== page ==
Mobile Assessment Pilot: Next Generation Assessment Using Mobile Devices
Gregory Clarke, PhD
|Principal Investigator Contact Information: |
|Principal Investigator institution:|
Kaiser Permanente Northwest
08/2014 – 07/2017
The constructs of cognitive control, emotional processing, attentional and negativity bias, physical and social engagement are specific and measurable characteristics that may aid in the selection of optional acute treatment for depression and anxiety. Methods to assess these constructs either passively or with very low burden/cost have advanced significantly, such that they are now readily available through mobile devices such as smart phones, tablets and wearable sensors. Given that over 120 million people in the US own a mobile device, the practical utility of these assessment tools for compiling important clinical information is high, and the potential for data from these devised to inform clinical practice especially compelling.
|Participating Sites: |
Kaiser Permanente Northwest, Portland, OR (Lead Site)
University of Washington, Seattle, WA
Kaiser Permanente Georgia, Atlanta, GA
Gregory Clarke, PhD
Patricia Arean, PhD
Ashli Owen-Smith, PhD
The purpose of this pilot project is to assess consumer engagement, predictive utility, and clinical applicability of mobile, IT-enabled assessment of cognitive, physical and social activity in patients seeking treatment for depression and anxiety.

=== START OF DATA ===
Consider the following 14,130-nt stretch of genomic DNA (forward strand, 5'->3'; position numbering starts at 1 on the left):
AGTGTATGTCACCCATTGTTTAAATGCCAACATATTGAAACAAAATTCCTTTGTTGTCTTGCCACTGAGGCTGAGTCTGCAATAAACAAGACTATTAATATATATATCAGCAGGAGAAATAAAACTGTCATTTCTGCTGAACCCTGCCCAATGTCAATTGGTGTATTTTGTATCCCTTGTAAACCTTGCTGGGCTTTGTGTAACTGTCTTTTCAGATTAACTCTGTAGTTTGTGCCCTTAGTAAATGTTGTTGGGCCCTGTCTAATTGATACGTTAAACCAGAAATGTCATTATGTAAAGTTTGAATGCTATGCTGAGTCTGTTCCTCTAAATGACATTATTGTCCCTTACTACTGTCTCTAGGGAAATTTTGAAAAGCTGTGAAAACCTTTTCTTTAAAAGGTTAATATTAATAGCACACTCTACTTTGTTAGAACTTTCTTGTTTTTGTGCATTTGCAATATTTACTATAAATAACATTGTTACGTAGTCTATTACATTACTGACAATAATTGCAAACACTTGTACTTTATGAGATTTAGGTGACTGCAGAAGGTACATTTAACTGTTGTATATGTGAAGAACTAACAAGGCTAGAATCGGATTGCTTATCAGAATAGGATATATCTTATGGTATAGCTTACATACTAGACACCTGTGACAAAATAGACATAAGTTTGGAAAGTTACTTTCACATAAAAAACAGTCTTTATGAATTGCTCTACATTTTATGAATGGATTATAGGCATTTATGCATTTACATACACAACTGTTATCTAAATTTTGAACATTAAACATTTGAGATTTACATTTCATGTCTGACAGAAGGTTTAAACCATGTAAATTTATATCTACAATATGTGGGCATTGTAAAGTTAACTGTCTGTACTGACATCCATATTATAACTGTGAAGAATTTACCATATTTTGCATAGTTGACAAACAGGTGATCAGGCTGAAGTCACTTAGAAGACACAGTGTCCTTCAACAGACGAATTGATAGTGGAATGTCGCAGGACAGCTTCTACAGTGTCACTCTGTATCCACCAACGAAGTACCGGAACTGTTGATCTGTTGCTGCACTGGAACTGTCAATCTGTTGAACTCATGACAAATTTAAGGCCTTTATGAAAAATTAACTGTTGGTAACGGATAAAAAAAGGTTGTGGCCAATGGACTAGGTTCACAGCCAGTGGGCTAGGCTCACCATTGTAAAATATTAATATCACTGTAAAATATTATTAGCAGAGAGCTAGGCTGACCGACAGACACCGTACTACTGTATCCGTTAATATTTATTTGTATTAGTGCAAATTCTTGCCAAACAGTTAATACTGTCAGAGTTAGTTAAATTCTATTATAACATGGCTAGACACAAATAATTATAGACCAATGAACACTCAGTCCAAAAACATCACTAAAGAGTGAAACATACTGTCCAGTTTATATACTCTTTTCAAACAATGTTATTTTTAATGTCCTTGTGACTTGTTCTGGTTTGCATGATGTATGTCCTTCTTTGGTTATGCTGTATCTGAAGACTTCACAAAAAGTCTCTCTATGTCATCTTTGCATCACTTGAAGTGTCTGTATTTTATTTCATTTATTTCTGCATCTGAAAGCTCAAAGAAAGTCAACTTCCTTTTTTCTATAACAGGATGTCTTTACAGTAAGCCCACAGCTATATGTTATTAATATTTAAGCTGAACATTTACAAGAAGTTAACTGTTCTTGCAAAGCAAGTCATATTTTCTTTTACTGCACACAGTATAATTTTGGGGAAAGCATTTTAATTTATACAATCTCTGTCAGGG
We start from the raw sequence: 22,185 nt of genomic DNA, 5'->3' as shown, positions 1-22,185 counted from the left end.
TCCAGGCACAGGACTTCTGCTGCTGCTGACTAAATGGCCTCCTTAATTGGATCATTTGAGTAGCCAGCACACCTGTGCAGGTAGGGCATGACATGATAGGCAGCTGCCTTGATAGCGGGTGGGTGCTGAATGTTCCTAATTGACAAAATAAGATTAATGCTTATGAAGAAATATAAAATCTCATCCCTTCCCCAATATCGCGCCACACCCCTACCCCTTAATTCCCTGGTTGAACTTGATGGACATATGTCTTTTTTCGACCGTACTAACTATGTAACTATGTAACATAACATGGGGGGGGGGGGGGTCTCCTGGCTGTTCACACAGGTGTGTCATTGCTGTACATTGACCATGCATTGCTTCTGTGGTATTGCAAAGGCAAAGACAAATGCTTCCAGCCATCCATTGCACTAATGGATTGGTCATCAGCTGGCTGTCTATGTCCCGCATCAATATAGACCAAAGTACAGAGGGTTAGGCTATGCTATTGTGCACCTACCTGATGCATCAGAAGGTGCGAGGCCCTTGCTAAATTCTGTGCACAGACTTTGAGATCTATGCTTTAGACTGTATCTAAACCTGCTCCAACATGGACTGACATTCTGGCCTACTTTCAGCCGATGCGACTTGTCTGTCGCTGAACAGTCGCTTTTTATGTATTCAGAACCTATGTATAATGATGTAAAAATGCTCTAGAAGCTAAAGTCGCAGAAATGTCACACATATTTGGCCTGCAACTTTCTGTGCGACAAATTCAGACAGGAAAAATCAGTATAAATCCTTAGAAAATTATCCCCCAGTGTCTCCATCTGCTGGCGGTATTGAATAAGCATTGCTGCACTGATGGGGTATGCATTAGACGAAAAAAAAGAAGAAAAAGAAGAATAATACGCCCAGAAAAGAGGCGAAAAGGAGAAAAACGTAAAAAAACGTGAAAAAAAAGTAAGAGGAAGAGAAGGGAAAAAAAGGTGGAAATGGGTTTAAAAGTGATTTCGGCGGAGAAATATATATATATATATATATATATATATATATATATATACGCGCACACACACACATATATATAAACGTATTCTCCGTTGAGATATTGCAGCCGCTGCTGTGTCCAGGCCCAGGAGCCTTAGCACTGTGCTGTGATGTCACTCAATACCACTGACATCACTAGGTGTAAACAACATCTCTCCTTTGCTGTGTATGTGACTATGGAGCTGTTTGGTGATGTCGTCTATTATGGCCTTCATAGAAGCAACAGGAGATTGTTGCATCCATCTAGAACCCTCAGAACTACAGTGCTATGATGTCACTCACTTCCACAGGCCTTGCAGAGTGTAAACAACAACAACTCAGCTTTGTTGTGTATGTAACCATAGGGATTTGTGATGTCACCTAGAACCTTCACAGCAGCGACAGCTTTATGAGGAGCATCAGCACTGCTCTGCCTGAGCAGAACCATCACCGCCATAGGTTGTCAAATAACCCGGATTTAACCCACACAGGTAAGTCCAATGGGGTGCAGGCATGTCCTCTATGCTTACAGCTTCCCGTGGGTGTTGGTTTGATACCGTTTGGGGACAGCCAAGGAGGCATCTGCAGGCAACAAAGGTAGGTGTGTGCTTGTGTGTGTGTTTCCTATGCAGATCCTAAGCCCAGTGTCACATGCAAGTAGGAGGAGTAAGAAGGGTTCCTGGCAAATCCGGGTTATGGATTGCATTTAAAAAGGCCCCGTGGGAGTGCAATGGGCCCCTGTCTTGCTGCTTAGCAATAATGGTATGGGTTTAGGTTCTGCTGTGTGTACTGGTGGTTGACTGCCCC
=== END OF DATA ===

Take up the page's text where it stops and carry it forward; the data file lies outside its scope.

|Description of study sample:|
We will recruit 75 members per performance site, for a total of 150 members. Members will be 18 and older, English-speaking, own a smart device (iOS operating system). We will recruit members who have had a recent dispense of an anti-depressant medication.
Enrollment is currently closed, and data collection is complete. We are currently summarizing data collected from qualitative interviews with providers and members to include in our analyses. We are also conducting quantitative analyses on the predictive utility of these mobile health apps. We are writing manuscripts for both sets of results.
Recruitment was much more difficult than initially expected. We had an overall enrollment rate of approximately 3% between the two sites. Likewise, we had somewhat low engagement with participant usage of the study apps. We believe this is mostly due to the design of the study, where all recruitment and study activities are completed remotely and there is no direct contact with participants.
We have finished conducting quantitative analyses on the predictive utility of these mobile health apps and summarize the responses from the qualitative interview data. We are now writing a manuscript with the results from these analyses and from the quantitative data collected as part of the study.